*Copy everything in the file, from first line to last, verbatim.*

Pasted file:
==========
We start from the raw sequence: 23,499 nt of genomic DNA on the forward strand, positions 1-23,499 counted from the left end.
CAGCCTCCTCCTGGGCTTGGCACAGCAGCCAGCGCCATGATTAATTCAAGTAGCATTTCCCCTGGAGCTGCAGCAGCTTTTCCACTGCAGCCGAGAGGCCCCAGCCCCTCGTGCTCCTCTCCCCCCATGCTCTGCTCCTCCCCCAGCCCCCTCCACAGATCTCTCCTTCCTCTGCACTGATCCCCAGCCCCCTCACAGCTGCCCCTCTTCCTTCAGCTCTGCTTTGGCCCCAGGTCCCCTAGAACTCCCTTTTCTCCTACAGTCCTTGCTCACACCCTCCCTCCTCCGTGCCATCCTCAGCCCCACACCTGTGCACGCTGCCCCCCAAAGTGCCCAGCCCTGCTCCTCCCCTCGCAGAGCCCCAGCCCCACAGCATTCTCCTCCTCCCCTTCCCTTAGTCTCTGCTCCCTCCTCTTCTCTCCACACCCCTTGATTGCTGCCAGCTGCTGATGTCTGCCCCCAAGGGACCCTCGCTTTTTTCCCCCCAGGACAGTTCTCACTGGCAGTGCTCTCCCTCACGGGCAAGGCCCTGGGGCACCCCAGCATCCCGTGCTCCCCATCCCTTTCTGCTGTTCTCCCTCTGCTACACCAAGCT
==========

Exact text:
We start from the raw sequence: 23,499 nt of genomic DNA on the forward strand, positions 1-23,499 counted from the left end.
CAGCCTCCTCCTGGGCTTGGCACAGCAGCCAGCGCCATGATTAATTCAAGTAGCATTTCCCCTGGAGCTGCAGCAGCTTTTCCACTGCAGCCGAGAGGCCCCAGCCCCTCGTGCTCCTCTCCCCCCATGCTCTGCTCCTCCCCCAGCCCCCTCCACAGATCTCTCCTTCCTCTGCACTGATCCCCAGCCCCCTCACAGCTGCCCCTCTTCCTTCAGCTCTGCTTTGGCCCCAGGTCCCCTAGAACTCCCTTTTCTCCTACAGTCCTTGCTCACACCCTCCCTCCTCCGTGCCATCCTCAGCCCCACACCTGTGCACGCTGCCCCCCAAAGTGCCCAGCCCTGCTCCTCCCCTCGCAGAGCCCCAGCCCCACAGCATTCTCCTCCTCCCCTTCCCTTAGTCTCTGCTCCCTCCTCTTCTCTCCACACCCCTTGATTGCTGCCAGCTGCTGATGTCTGCCCCCAAGGGACCCTCGCTTTTTTCCCCCCAGGACAGTTCTCACTGGCAGTGCTCTCCCTCACGGGCAAGGCCCTGGGGCACCCCAGCATCCCGTGCTCCCCATCCCTTTCTGCTGTTCTCCCTCTGCTACACCAAGCT